In the Lakota tradition the elders always speak of ceremony, "We do this so that the people can live!" From this perspective, holding, keeping and maintaining these relationships through ceremonial conversation then, is necessary for Thriving Life to be present. By examining and by participating in the ceremonial way making of ancient cultures, together we begin to join this ancient conversation. Sometimes conversations long forgotten are resumed, sometimes they are begun for the first time.

Join us as we look at the oldest methods of conversing with the natural world - from North American and South African indigenous perspectives.  What can we learn about our own relationship and conversations with life around us – what is our call and response? In this week we take a look at the elements of ceremony with the practical aspiration of knowing Who we are, Where we are, and How it is, not only for our kind, but for Life in all of its diversity.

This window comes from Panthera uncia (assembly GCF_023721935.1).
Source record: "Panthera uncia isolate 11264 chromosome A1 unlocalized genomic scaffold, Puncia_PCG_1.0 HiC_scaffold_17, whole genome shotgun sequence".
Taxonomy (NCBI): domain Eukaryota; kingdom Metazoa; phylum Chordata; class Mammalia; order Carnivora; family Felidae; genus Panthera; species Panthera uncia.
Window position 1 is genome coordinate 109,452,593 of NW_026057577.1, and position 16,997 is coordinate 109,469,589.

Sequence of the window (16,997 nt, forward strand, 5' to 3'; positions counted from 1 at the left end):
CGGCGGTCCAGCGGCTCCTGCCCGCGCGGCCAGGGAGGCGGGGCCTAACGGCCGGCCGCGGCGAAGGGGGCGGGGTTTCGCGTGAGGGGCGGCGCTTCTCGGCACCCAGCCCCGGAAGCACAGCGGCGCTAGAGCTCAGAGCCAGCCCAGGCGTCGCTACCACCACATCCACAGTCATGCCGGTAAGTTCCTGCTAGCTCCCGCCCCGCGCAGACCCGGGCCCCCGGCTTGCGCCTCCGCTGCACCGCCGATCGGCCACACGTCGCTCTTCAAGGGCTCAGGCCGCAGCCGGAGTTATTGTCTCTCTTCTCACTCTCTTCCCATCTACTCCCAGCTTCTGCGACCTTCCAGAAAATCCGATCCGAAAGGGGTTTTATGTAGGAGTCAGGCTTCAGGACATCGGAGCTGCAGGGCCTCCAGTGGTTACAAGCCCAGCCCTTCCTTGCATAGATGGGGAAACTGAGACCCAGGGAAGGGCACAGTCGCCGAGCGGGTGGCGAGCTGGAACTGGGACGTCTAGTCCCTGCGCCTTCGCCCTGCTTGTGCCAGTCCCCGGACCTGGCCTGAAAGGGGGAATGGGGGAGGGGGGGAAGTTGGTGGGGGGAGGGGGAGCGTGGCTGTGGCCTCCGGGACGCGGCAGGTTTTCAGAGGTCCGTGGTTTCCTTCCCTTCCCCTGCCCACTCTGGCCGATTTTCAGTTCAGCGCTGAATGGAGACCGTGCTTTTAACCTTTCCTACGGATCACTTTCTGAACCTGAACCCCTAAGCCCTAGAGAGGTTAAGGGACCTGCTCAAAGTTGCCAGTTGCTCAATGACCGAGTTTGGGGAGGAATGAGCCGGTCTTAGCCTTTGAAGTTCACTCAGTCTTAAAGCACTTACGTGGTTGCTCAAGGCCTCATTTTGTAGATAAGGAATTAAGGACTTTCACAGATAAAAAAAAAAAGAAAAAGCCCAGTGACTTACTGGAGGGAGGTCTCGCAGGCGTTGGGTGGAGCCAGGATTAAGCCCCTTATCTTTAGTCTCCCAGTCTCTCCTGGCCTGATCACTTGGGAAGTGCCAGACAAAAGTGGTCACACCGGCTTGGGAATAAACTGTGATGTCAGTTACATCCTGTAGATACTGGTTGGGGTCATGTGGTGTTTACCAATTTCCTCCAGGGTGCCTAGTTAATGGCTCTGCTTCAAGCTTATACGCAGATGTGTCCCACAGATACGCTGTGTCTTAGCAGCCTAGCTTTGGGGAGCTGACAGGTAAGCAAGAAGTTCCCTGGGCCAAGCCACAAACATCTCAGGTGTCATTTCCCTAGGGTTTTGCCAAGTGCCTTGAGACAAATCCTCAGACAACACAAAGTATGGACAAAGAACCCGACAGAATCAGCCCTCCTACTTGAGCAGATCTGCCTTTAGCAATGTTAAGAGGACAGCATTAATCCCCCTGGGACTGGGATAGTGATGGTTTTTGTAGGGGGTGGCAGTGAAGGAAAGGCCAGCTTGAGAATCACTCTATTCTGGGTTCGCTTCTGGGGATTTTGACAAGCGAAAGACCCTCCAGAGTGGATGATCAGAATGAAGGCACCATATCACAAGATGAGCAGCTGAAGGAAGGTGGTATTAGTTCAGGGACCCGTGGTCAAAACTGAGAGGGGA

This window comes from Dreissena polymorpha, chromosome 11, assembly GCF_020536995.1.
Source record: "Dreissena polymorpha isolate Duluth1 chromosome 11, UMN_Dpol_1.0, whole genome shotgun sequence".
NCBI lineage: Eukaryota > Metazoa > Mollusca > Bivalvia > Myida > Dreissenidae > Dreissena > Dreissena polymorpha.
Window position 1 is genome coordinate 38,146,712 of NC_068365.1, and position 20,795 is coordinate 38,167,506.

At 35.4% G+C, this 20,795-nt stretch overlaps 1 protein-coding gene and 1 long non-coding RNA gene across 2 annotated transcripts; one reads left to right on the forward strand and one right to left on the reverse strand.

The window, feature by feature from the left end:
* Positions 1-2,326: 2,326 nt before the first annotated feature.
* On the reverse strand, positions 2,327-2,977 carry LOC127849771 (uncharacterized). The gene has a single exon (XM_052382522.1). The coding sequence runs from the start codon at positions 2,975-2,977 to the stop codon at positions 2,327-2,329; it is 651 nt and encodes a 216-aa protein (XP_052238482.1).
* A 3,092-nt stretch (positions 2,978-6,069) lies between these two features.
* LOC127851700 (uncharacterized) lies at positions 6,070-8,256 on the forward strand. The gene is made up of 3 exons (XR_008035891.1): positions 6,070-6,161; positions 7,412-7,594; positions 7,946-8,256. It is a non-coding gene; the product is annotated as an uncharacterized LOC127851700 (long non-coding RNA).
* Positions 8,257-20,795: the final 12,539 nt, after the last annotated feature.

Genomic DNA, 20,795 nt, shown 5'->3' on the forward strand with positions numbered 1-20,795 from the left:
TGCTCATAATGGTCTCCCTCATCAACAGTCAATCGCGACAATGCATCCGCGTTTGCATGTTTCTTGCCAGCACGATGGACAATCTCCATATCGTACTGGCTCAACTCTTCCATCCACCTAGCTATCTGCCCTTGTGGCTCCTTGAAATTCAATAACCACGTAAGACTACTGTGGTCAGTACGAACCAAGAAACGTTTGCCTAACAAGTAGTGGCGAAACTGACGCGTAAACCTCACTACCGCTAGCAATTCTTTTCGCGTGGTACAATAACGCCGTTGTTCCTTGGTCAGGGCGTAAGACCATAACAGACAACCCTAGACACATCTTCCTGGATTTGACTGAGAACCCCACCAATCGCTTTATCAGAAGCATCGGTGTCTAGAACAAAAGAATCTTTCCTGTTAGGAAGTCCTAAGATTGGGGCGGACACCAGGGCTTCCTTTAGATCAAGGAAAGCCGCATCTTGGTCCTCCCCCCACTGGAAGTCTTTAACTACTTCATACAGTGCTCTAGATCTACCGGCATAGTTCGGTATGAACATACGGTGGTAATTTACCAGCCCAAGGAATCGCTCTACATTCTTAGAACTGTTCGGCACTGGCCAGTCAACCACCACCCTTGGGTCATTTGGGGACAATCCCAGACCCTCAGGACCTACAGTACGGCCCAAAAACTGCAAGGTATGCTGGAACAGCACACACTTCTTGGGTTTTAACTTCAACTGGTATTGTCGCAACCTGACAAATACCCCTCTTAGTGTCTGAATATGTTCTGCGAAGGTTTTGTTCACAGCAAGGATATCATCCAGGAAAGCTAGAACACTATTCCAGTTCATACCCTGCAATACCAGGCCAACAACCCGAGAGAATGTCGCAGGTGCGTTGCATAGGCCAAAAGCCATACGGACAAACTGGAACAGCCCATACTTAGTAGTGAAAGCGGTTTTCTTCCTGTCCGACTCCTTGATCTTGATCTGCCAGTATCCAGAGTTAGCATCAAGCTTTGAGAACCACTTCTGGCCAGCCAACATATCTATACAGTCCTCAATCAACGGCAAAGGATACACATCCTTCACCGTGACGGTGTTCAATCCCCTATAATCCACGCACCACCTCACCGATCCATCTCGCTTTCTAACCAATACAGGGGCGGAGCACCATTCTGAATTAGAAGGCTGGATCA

We seek to re-collect the practice of making ceremony, in the spirit of commune, both among ourselves as humans and more widely with the rest of the living universe as well. We also look at how practices similar to ceremonial practice in the scientific fields contributed to vision and insight and breakthrough discoveries with practical application.

Contributors

Colin Campbell

Colin Campbell grew up in rural southeastern Botswana, the son of a renowned anthropologist and a creative healing mother. He is currently a practitioner of traditional African medicine, based in Cape Town, South Africa and the UK. He receives clients from all over the world, and facilitates international group processes relating to natural law, transformation, healing & personal power, sacred sites, and cross-cultural cosmology.